I am not popular. What I have to say threatens the appealing, mesmerizing façade of the “medical” marijuana industry.
Last week another violent horror story made national news, and once again, there’s a marijuana connection. Dakota Theriot, a 21-year-old from Louisiana, allegedly killed his parents, his girlfriend and her father and brother. A sheriff called the Dakota Theriot case an “extremely horrific example of failed mental health system.” Five people died, but the violent outbreak follows a pattern of family murders linked to pot use and mental illness.
Did Massachusetts residents understand the difficulty of preventing Big Marijuana in their neighborhoods when they voted to legalize in 2016? If marijuana industry gets its way in the Bay State, the biggest cannabis cultivation and processing plant in the United States will be built in Charlton, a small town in Worcester County.
Valley Green Grow wishes to build a 1 million square foot facility to grow cannabis and manufacture cannabis products. The North Andover company seeks approval from the Charlton Planning Board for its site plan and definitive subdivision plan. Its eyes are on converting Charlton Orchards, 44 Old Worcester Road, into this project.
Amanda Bynes made headlines last week, sharing her story for the cover of Paper Magazine. Her optimistic tale of recovery repeats in People Magazine, which published portions of the interview. Amanda admitted that she began drug abuse starting with marijuana, age 16. She continued pot use and also used Molly, Ecstasy and Adderall.
By Erin My neighbor’s marijuana almost killed my dog…..and that could’ve been my child. The guy continually smokes on his porch, in front of me and my four year-old child, then throws his half-smoked smoked marijuana cigarettes on my porch. He’s my upstairs neighbor. My dog ate one of his butts and almost died.
It was an adult who made me smoke my first hashish joint, a man of about forty years who loved little children. I was 15 years old and I didn’t feel anything the first time. It is a funny phenomenon, the first joint that does not do anything. This often happens. By the second joint, I was addicted.
By Dr. Robert DuPont in StatNews In the American mind, drug addiction happens only to people “born under a bad sign.” That’s just not true. Worse, it implies that success in life protects individuals from addiction. Throughout my 50-year career working on drug abuse prevention and treatment, I’ve often seen drug addiction befall every kind of person.
Chicago is the most corrupt city in the country and Illinois is a pay-to-play state. Billionaire JB Pritzker hopes to become the next governor of Illinois. When he talked to young voters at Northwestern University, he highlighted a plan to legalize marijuana. But do these students know the true dangers of the drug? Do they know that the marijuana industry is Big Tobacco 2?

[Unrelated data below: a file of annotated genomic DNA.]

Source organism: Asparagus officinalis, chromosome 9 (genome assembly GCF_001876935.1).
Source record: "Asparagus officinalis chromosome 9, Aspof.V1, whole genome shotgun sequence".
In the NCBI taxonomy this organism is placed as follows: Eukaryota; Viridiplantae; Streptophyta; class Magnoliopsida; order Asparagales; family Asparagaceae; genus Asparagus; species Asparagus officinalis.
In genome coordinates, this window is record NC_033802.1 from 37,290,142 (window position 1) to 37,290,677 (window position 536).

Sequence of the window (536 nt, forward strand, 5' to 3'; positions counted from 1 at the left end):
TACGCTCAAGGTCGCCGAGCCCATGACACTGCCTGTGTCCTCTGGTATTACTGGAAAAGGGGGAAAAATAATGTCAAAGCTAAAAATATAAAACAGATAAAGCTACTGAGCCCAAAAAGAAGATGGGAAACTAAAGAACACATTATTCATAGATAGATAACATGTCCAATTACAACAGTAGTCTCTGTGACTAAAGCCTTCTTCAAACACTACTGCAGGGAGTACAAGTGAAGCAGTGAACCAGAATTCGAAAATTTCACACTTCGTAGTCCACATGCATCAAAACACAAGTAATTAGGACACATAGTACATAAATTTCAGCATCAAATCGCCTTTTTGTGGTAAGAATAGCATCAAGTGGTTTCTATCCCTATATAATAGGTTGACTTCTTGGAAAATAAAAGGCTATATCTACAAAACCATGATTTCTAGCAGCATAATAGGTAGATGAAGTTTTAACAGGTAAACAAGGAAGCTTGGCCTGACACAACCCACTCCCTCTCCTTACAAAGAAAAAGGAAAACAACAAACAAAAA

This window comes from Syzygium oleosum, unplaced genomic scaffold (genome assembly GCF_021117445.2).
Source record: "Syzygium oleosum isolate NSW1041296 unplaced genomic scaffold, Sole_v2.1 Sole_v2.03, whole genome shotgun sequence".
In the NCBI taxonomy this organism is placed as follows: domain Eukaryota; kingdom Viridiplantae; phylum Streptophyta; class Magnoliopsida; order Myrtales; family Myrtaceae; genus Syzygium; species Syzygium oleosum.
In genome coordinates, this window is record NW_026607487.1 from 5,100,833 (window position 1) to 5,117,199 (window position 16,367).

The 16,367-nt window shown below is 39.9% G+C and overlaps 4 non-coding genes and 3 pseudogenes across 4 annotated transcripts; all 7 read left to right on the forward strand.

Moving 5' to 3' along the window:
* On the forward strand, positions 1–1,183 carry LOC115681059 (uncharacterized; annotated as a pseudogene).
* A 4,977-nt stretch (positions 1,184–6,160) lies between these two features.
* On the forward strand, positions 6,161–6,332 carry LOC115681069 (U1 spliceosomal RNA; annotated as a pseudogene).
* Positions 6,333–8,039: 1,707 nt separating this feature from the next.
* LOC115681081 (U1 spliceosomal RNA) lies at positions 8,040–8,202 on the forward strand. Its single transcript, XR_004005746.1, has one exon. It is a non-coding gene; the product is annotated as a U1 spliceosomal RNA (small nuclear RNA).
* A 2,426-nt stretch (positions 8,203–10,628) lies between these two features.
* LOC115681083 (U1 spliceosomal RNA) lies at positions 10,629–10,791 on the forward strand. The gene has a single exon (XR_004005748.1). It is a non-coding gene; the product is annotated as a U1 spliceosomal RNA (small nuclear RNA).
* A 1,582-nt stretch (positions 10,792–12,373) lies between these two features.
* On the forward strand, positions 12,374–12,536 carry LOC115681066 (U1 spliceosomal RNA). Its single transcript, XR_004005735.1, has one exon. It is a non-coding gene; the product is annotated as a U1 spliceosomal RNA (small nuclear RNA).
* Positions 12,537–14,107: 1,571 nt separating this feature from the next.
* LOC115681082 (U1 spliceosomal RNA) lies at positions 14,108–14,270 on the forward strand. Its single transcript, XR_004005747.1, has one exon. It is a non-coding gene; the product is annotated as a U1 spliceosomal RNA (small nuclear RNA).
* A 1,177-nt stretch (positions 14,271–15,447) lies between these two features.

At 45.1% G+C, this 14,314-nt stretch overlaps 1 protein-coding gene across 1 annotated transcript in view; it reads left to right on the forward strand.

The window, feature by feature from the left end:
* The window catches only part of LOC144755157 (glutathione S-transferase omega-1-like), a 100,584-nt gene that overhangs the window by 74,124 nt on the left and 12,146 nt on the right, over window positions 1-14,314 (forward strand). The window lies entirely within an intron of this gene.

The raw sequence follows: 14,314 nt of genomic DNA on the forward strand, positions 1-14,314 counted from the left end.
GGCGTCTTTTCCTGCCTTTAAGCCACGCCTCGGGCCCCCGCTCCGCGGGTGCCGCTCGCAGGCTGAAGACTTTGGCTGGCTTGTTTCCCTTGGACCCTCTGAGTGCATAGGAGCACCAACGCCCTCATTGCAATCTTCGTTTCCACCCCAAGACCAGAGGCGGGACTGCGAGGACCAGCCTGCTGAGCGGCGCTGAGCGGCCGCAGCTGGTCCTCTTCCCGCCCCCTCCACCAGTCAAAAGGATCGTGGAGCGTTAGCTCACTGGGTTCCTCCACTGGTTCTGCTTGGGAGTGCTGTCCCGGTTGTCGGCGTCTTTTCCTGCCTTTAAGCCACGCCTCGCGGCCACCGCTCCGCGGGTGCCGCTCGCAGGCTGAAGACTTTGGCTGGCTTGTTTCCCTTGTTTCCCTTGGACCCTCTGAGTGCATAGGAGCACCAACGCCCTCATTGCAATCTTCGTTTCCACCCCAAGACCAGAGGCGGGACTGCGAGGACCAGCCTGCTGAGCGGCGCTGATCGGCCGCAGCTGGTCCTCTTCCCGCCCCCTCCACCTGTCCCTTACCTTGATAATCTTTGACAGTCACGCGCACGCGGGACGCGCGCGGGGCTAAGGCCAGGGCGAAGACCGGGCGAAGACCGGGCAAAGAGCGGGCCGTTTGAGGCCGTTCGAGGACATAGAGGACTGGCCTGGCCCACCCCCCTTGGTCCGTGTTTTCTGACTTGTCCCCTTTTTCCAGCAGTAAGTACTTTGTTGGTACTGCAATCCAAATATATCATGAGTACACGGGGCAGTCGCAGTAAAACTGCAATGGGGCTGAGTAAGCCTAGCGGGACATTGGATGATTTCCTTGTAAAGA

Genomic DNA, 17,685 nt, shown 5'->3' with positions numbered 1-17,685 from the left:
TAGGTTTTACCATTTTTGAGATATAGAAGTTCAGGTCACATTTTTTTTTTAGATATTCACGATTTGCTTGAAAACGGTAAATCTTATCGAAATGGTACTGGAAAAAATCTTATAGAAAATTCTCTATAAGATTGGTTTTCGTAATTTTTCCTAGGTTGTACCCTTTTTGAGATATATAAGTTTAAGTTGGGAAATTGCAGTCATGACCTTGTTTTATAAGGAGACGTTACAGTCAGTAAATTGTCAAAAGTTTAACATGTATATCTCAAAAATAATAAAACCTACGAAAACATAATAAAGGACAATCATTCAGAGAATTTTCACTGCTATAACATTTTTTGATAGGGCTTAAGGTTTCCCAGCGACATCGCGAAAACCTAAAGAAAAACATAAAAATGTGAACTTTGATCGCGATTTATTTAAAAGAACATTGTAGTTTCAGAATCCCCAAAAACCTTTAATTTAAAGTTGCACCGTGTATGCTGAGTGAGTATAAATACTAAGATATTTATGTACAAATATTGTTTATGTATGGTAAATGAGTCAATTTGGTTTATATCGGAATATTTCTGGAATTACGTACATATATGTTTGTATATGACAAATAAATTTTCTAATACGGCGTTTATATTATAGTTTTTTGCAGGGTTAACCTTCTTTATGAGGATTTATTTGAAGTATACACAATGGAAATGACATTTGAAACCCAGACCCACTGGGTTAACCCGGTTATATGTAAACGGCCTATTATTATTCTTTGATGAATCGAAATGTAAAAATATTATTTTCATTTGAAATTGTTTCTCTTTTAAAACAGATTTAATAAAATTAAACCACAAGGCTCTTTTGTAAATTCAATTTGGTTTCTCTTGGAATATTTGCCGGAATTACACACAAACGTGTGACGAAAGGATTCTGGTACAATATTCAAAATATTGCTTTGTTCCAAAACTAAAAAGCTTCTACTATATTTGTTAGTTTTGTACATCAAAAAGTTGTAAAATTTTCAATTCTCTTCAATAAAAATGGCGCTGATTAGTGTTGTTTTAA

Drug Prevention Speaker Touching Hearts and Changing Lives
New York father, Jeffrey Veatch is taking the pain of loss from his son’s tragic drug overdose death, and turning it into a positive force for good. His son Justin was a talented musician with big dreams. Dreams that his father refuses to let die. Continue reading Father Spearheads Drug Awareness Campaign→
A former New York Times reporter and now a best-selling author, Alex Berenson has an important new book, Tell Your Children: The truth about marijuana, violence and mental health. Simon & Schuster will publish and release it on January 8, 2019.
(Alexandria, Va) – There are now twice as many daily or near daily marijuana users in the US than just a decade ago, according to the most comprehensive survey on drug use released today by the federal government. There are also now 8,300 new marijuana users each day, and 22% of 18 to 25 year olds are currently using the drug–the highest number for all three stats in recent memory. Continue reading Heavy Marijuana Use Skyrockets According to Government Survey→
Drug Free Idaho produced a one hour documentary which details the negative outcomes of the marijuana “experiment” in states like California, Colorado, Washington and Oregon. Before we hastily usher in a new commercial marijuana market in other states, it is imperative that parents, pundits and politicians check out the unintended result in these wild, wild, West states.
Aubree Adams of Moms Strong and Dr. Libby Stuyt, medical advisor to PopPot were among those interviewed for the film. The film describes the impacts in the schools, the workplace, on healthcare industry. Companies and doctors are leaving the communities. Leaving them wanting for jobs and adequate health care. Taxes raised on marijuana are not really adding enough revenue into the state to cover the new problems. Lynn Riemer, anti-drug educator, describes marijuana as the biggest problem in elementary, middle and high schools in Colorado.
The impact on families and neighborhoods is also discussed. Hypodermic needles littering public parks where children play is a never before seen problem. Grow houses are being set up in residential neighborhoods attracting unsavory outsiders who pose a risk to safety. A sheriff from the Emerald Triangle explains the difficulty of keeping up with crime and illegal grows.